Activity #7: Camp recipe cook-along

girl holding eggs over eyes

Get campers cooking with this fun on- or off-screen activity. This can be as simple as circulating a recipe, asking campers to make your creation, and then having them submit photos of the final product.

Or you can take it up a notch and lead them through the recipe while doing it yourself. It’s important to make these recipes simple, and using easy-to-access and affordable ingredients. Sorry, no saffron risotto this time. You want to make sure that as many campers as possible can follow along, so try and limit the specialty cookware needed as well. 

The follow up is flexible. The activity can end with the campers trying things out on their own. They can take photos of their creation to post in a social media album. Or you can host a recipe review video call where campers can tell you exactly what they liked (or didn’t like) about the food creation.

Activity #8: Recreate a Painting Challenge

painting of a fox

Think of this as a selfie challenge plus a trip to a museum plus a dress-up game – all wrapped up in one fun activity. At whatever frequency you choose, select a painting that a camper might see in a museum. You can find free images to use on Unsplash. Send a photo of the painting to your campers, and have them attempt to recreate the image using only materials found around their house. They just need someone to snap a photo of their recreation, and then they can send it to you for the big reveal.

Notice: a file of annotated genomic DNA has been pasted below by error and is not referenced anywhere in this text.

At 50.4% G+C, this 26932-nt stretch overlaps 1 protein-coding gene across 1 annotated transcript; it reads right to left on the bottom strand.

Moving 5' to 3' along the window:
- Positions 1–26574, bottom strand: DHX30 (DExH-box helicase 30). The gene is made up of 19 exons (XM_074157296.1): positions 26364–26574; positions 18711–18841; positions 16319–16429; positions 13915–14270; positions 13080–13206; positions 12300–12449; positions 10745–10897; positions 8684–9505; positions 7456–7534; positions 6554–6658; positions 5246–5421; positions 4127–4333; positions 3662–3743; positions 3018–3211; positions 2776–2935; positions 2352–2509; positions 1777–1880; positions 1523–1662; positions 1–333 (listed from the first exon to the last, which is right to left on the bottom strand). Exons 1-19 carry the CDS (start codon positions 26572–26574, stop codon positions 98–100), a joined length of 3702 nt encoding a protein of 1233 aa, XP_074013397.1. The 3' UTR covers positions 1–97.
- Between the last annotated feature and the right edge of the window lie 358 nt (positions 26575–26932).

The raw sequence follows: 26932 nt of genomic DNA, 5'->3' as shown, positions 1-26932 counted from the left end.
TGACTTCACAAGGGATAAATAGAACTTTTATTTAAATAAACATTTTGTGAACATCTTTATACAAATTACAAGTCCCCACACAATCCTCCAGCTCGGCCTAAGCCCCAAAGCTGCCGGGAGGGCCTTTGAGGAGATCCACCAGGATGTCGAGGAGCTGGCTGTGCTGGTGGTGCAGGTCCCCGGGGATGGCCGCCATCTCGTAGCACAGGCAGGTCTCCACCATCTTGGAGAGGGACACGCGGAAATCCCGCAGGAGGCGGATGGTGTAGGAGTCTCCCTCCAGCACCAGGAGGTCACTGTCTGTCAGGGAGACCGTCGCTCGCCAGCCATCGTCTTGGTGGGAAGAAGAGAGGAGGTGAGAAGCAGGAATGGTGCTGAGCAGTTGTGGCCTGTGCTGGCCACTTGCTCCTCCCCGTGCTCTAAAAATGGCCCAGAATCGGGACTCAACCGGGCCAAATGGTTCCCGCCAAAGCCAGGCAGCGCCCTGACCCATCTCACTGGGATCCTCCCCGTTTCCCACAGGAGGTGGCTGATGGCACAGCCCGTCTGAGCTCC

When choosing your paintings, consider the imagery and diversity of the artists. You can of course pick some classics, but also think about newer works by artists of various identities. Also make sure that you’re not putting your campers in the position to recreate imagery that could come across as culturally insensitive or appropriative. Educate your campers about blackface, and make sure that if there are people of color depicted, that white campers are recreating the scene, but not the skin color. To avoid this, paintings that feature anthropomorphized animals are a safe place to start.